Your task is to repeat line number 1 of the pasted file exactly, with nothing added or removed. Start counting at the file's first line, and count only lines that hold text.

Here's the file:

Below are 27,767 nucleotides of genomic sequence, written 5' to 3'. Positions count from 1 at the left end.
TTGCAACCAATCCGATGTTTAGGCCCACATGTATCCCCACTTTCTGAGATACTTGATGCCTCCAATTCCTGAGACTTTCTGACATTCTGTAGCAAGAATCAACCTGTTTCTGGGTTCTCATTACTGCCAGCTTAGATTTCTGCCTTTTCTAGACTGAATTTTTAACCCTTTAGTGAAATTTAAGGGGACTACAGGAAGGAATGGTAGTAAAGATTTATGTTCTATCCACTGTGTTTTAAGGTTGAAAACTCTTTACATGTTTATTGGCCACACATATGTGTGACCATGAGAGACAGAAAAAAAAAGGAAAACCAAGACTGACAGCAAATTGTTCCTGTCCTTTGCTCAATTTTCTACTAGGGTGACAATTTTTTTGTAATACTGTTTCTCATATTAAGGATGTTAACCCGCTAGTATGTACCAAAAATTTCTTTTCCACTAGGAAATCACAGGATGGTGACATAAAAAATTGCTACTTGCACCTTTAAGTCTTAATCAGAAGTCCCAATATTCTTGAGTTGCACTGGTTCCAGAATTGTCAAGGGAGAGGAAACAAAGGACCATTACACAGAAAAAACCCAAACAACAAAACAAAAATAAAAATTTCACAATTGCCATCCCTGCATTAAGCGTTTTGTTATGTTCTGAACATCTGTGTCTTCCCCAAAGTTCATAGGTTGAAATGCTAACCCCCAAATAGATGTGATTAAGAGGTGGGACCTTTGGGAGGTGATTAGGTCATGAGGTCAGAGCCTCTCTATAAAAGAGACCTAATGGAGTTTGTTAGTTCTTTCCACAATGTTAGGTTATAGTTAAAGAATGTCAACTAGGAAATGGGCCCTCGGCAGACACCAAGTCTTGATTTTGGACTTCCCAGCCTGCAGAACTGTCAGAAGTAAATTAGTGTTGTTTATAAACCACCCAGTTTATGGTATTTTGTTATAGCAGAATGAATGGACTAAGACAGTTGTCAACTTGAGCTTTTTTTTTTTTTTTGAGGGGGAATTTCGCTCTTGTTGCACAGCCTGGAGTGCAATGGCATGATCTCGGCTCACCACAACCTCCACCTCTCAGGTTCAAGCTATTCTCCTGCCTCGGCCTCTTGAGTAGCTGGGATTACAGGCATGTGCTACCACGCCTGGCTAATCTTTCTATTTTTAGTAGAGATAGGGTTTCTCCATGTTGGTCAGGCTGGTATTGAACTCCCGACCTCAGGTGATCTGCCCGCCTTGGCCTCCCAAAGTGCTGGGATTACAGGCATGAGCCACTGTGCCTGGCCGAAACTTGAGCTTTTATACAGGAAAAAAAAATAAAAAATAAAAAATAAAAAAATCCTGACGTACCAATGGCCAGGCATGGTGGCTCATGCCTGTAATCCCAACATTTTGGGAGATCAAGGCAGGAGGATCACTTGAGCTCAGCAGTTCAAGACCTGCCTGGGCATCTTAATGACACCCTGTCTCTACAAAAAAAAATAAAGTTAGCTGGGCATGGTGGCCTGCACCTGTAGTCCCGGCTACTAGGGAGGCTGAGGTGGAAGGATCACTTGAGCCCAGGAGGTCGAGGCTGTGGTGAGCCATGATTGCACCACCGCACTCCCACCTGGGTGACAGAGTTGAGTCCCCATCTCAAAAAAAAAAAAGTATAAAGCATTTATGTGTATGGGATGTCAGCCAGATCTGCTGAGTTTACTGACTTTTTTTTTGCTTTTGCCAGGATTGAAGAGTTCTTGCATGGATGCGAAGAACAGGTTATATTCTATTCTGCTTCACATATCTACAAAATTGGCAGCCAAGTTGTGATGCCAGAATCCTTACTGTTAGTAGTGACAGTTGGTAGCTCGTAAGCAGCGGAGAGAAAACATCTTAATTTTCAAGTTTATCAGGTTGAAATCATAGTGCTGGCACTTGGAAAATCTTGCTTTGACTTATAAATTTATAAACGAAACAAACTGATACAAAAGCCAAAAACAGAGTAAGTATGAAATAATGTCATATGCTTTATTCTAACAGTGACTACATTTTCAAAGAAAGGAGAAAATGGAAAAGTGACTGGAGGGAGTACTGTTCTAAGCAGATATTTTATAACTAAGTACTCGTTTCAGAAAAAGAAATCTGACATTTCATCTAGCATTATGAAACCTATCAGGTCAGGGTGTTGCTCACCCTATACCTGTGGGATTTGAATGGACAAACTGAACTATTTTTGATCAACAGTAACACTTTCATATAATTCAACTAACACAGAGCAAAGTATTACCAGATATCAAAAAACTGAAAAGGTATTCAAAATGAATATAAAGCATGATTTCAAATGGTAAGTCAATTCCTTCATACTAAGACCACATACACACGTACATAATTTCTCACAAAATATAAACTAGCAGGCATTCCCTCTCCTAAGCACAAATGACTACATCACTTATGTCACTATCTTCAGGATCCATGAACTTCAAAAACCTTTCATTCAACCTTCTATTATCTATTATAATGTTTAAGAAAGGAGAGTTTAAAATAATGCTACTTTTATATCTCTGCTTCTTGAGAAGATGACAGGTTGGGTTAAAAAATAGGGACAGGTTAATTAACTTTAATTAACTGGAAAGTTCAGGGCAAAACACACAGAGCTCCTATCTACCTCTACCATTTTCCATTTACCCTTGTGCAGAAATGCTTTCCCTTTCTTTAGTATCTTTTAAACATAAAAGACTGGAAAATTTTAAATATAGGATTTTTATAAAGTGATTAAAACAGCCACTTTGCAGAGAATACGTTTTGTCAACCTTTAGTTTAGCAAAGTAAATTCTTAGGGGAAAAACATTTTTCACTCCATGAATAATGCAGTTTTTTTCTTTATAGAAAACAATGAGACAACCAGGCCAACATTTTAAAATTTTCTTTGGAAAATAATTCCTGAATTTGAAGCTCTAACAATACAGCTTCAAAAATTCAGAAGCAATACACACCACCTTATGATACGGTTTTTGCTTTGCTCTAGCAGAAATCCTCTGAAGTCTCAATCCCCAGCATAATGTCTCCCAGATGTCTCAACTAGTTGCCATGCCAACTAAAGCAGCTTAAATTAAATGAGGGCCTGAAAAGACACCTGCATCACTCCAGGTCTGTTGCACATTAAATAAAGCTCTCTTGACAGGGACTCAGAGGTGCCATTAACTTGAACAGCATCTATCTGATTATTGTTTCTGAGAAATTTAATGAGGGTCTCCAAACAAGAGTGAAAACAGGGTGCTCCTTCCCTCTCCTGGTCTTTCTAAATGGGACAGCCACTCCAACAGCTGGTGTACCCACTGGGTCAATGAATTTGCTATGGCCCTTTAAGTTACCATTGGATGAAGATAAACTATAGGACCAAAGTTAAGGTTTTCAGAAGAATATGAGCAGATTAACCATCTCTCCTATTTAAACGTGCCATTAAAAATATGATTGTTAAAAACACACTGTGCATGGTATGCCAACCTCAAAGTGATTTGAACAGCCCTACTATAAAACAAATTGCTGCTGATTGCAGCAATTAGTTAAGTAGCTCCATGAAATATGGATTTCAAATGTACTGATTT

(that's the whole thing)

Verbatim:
Below are 27,767 nucleotides of genomic sequence, written 5' to 3'. Positions count from 1 at the left end.